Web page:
Appellant’s Orange County divorce attorney pointed to no evidence suggesting or demonstrating that Respondent could have resumed work at his prior salary. While there is a probability that he could earn similar sums in the future, there must be evidence, not merely speculation. There is no evidence demonstrating Respondent would even have employment available to him if he decided to return to the type of work he had done prior to X-scapes, let alone what the employment would pay.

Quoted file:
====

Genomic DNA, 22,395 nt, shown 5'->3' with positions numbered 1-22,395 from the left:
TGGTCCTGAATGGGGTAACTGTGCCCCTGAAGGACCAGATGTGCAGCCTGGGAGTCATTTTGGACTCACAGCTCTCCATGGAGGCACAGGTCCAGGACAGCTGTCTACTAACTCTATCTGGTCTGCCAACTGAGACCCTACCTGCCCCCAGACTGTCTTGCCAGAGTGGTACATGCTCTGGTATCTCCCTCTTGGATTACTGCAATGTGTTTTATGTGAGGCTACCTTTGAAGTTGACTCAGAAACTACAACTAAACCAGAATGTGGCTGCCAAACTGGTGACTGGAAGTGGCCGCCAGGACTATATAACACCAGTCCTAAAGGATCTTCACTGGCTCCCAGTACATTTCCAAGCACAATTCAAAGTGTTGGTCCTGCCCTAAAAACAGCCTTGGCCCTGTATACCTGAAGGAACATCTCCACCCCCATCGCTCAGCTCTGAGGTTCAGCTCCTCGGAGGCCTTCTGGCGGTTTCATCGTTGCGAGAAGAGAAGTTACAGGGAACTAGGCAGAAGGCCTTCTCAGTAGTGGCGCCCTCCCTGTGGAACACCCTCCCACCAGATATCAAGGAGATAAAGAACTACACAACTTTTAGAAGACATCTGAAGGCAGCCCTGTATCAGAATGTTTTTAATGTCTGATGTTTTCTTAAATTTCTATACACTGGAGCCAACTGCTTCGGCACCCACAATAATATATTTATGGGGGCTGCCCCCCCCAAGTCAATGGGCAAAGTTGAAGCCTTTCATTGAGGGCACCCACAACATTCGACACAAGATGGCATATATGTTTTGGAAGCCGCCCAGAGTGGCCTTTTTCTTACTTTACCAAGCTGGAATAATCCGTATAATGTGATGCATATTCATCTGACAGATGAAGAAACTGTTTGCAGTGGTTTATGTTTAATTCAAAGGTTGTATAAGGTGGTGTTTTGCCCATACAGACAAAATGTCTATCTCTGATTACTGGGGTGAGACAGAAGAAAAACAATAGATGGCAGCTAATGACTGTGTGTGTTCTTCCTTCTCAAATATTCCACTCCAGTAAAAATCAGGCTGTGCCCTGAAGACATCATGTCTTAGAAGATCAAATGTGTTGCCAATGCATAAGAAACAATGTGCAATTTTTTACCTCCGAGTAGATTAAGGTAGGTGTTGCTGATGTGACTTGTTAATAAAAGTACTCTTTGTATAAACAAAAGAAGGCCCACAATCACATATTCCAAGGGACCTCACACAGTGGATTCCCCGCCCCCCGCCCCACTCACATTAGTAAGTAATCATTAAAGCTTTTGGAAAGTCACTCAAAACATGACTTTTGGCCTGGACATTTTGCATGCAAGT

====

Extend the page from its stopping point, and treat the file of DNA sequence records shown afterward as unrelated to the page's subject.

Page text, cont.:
The Court of Appeal considered whether it was an error to reject the conclusion of the Orange County divorce court that Respondent’s income, or at least his present earning capacity, is established by the salary he was contractually entitled to receive from X-scapes. Family Code Section 4053 sets forth certain principals to be adhered to in implementing the uniform guidelines for establishing child support. The statute states that “a parent’s first and principal obligation is to support his or her minor children according to the parent’s circumstances and station in life,” that “[b]oth parents are mutually responsible for the support of their children.” Fam. Code §4053. And that “[e]ach parent should pay for the support of their children according to his or her liability.” Id. Given these guidelines, it is clear that the Orange County family law court erred in interpreting Respondent’s current deferral of income as special circumstances warranting a departure from guideline child support. By agreeing to defer his salary to preserve his company’s capital, Respondent was investing in the company. The Court of Appeals concluded that Respondent cannot unilaterally and voluntarily arrange his business affairs in such a way as to effectively preclude his children from sharing in the benefits his current standard of living. In re Marriage of LaBass & Munsee (1997) 56 Cal.App.4th 1331, 66 Cal.Rptr.2d 393 held that “a parent does not… ‘have the right divest himself of his earning ability at the expense… of minor children.” And therefore, Respondent’s income must be treated as currently earning his X-scapes salary. His voluntary choice to forgo receipt of that salary changes nothing for purposes of calculating his income.